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Dennis M. Ogawa

Dennis M. Ogawa

Dennis M. Ogawa

PhD University of California at Los Angeles

Intercultural and Japanese American Studies

Dennis M. Ogawa received his Ph.D. from UCLA in 1969 where he was honored as one of the founders of the UCLA Asian American Studies Center. His teaching and research interests are in the area of Japanese American Studies, Television and Ethnic Identity, and Multicultural Studies.

Professor Ogawa’s books (a number of which are best sellers for the University of Hawaii Press) include Jan Ken Po: The World of Hawaii’s Japanese Americans, Kodomo No Tame Ni — For The Sake of The Children, and An Unlikely Revolutionary: Matsuo Takabuki and The Making of Modern Hawaii (assisted in autobiography). One of his writings, “From Japs to Japanese — Evolution of A Subculture,” has been cited often as a pivotal essay in the founding of Asian American Film Studies. Scholar Darrel Hamamoto says it was “noteworthy for its seminal contribution to the formal discourse of controlling images in media.”

Professor Ogawa also has published articles in journals such as The Annals of the American Academy of Political and Social Science, Journal of Communications, and Journal of Black Studies.

In recognition of Professor Ogawa’s excellence in research, he has been invited as a Senior Fellow for both the East-West Center and the Japan Society for the Promotion of Science. He also has been awarded National and International research grants from the Rockefeller Foundation; Office of Education, Ethnic Heritage Studies Program; National Endowment for the Humanities;Hoso Bunka Foundation; the receipient of the Japanese Cultural Center of Hawaii’s CLAD award for achievement and leadership in the field of education.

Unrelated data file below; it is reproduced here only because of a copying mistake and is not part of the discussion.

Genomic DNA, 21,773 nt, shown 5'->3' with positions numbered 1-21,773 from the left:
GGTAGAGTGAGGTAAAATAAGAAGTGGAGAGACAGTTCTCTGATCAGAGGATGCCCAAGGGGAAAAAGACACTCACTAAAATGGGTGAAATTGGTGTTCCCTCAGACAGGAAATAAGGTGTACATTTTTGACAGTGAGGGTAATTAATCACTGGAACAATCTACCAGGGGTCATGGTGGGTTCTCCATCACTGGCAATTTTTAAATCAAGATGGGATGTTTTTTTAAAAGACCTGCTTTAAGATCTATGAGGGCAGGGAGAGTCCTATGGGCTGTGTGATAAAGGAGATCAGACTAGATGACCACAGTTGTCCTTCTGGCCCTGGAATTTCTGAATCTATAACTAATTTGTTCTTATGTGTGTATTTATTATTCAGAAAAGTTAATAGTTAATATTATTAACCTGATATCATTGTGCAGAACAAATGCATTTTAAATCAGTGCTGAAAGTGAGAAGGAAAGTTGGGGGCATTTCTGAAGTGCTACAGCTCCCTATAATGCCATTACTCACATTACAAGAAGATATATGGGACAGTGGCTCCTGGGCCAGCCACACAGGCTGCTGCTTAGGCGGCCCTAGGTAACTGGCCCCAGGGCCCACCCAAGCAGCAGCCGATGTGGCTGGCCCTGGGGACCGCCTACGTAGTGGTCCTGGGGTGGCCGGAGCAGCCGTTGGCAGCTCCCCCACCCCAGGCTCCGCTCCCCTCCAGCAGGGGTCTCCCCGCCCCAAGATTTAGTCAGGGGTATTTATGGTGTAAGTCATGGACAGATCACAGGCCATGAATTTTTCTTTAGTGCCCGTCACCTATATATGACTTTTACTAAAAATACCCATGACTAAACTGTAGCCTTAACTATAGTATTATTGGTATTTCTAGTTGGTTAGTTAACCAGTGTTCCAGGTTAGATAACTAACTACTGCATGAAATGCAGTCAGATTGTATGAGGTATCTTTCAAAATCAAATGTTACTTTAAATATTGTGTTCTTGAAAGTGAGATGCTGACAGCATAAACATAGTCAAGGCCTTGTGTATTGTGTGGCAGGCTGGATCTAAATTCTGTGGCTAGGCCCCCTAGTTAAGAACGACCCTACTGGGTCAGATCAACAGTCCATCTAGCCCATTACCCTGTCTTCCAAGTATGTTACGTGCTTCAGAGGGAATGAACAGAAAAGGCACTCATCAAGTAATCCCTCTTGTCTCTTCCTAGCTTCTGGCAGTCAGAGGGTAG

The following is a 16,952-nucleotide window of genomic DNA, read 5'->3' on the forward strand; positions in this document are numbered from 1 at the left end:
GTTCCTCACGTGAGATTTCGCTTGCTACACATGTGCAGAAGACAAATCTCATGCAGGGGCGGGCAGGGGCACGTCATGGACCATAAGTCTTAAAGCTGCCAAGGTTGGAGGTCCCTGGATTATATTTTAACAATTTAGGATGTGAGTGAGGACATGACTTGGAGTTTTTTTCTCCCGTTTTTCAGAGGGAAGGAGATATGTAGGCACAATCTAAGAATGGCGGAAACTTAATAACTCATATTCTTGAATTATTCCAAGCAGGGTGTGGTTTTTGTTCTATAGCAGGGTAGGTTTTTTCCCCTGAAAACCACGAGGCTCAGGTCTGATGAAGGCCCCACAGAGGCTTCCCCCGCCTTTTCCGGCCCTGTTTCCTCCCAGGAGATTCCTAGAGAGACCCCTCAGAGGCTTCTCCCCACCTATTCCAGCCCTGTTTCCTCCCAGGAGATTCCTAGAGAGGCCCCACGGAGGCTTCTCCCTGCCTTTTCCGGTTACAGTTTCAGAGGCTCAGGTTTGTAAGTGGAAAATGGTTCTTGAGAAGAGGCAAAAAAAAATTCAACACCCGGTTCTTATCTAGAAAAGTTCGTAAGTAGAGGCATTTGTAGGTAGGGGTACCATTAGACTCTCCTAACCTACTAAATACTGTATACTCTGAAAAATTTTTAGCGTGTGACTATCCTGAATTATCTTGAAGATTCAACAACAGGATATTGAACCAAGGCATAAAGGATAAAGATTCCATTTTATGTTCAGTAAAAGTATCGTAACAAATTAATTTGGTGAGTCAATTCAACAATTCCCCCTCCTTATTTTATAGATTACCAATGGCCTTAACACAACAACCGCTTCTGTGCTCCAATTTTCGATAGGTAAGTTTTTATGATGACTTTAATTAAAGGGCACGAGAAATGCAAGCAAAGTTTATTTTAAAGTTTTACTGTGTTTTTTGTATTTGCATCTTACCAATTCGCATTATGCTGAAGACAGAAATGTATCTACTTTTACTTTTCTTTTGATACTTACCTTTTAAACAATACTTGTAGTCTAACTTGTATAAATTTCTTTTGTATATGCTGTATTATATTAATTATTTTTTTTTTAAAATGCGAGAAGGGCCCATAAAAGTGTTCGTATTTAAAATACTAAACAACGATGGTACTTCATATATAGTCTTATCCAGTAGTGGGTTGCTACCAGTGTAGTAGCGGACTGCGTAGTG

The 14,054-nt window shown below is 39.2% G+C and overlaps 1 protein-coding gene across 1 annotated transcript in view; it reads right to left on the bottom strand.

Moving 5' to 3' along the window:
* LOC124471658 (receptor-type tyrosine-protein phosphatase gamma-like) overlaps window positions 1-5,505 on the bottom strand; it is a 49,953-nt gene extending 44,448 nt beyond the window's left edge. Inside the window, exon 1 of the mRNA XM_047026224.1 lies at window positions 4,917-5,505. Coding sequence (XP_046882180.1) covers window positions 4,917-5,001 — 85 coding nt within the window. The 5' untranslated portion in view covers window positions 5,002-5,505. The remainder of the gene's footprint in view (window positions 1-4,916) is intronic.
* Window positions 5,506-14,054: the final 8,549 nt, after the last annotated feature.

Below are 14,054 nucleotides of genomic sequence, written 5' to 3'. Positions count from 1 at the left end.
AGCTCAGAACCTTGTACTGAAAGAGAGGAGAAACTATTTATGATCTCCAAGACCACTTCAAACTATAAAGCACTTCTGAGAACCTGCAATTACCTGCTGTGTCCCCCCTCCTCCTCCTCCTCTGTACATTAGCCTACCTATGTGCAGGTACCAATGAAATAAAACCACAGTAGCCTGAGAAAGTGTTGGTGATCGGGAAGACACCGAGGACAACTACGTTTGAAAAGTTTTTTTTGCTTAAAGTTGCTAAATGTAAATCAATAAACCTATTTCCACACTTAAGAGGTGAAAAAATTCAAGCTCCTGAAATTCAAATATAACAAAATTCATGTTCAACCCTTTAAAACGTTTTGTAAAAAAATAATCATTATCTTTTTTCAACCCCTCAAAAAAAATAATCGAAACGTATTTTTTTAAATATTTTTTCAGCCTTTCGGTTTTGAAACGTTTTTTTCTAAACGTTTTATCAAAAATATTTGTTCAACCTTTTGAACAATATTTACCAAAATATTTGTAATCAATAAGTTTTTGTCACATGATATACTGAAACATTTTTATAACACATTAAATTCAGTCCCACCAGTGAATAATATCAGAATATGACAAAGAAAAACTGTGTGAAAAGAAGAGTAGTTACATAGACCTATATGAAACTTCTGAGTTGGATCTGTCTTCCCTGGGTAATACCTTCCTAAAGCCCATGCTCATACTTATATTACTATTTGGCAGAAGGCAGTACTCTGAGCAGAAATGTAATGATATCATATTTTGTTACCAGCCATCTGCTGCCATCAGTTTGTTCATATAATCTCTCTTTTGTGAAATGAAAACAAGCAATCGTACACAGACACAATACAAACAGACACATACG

Professor Ogawa has been honored as a Danforth Associate for excellence in teaching; as an Invited Speaker by President Gerald Ford at the White House Conference on Ethnicity and Education; and as Keynote Speaker, Memorial Address, AJA Veterans National Convention Memorial Service, National Memorial Cemetery of the Pacific, Punchbowl.

In terms of community service, Professor Ogawa has been Vice Chairperson, Japanese Cultural Center of Hawaii; Director, Olelo, Public Access Television; Director, Hawaii International Film Festival; Commissioner, Okinawan Centennial Celebration, appointed by Governor George Ariyoshi; and Trustee State Foundation on History and the Humanities, appointed by Governor John Burns.

Professor Ogawa was honored as a Distinguished Historian by the Hawaiian Historical Society in 1992.

Professor Ogawa is serving as the General Editor for the University of Hawaii Press book series on the Nisei. He also is assisting the Japanese American National Museum on numerous projects.